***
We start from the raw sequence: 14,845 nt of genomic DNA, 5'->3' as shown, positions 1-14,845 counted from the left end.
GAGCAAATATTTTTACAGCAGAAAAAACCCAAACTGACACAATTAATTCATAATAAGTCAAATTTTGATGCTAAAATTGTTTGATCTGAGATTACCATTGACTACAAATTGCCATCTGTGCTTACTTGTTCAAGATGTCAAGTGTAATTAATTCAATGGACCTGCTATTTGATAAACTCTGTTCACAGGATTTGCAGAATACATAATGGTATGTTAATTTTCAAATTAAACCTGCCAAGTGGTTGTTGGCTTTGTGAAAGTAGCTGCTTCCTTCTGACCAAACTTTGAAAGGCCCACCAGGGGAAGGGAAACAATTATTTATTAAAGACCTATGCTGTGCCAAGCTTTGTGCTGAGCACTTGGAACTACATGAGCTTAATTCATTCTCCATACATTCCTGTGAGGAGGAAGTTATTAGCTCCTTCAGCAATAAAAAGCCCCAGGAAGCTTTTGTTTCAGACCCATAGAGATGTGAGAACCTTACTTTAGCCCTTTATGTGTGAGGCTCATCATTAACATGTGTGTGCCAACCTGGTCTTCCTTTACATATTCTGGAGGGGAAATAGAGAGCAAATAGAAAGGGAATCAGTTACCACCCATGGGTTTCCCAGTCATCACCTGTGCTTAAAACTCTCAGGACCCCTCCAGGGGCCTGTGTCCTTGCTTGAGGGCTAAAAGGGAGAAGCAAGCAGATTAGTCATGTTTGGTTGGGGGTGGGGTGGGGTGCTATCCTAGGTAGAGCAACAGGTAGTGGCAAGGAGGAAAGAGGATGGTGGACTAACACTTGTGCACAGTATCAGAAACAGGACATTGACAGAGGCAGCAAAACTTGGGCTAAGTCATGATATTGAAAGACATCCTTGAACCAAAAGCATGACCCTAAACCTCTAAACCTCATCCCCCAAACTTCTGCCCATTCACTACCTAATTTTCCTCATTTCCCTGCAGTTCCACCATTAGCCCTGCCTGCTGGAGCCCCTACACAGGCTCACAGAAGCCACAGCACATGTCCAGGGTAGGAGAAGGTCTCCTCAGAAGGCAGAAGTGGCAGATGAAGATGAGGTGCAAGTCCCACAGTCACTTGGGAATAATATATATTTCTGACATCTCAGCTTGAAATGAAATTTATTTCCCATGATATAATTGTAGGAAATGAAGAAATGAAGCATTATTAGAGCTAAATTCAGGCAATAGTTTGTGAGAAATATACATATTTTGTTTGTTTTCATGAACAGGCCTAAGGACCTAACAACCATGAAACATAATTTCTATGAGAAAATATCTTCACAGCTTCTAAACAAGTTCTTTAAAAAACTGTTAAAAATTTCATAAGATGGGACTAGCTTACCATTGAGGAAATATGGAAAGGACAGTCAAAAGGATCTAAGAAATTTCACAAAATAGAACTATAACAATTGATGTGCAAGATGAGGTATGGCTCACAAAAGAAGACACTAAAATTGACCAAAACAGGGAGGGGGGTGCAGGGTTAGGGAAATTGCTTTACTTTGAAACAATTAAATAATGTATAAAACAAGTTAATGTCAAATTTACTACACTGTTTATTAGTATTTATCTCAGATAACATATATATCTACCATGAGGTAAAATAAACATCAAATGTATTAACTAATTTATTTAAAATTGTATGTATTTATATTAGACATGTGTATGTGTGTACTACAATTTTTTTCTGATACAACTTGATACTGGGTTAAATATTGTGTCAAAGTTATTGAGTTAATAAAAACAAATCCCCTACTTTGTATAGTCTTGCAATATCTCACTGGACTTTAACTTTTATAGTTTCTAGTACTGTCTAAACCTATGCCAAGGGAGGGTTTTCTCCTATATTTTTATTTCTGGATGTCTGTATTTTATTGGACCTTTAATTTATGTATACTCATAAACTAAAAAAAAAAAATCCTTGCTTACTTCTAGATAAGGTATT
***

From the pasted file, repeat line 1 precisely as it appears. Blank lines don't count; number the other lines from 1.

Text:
We start from the raw sequence: 14,845 nt of genomic DNA, 5'->3' as shown, positions 1-14,845 counted from the left end.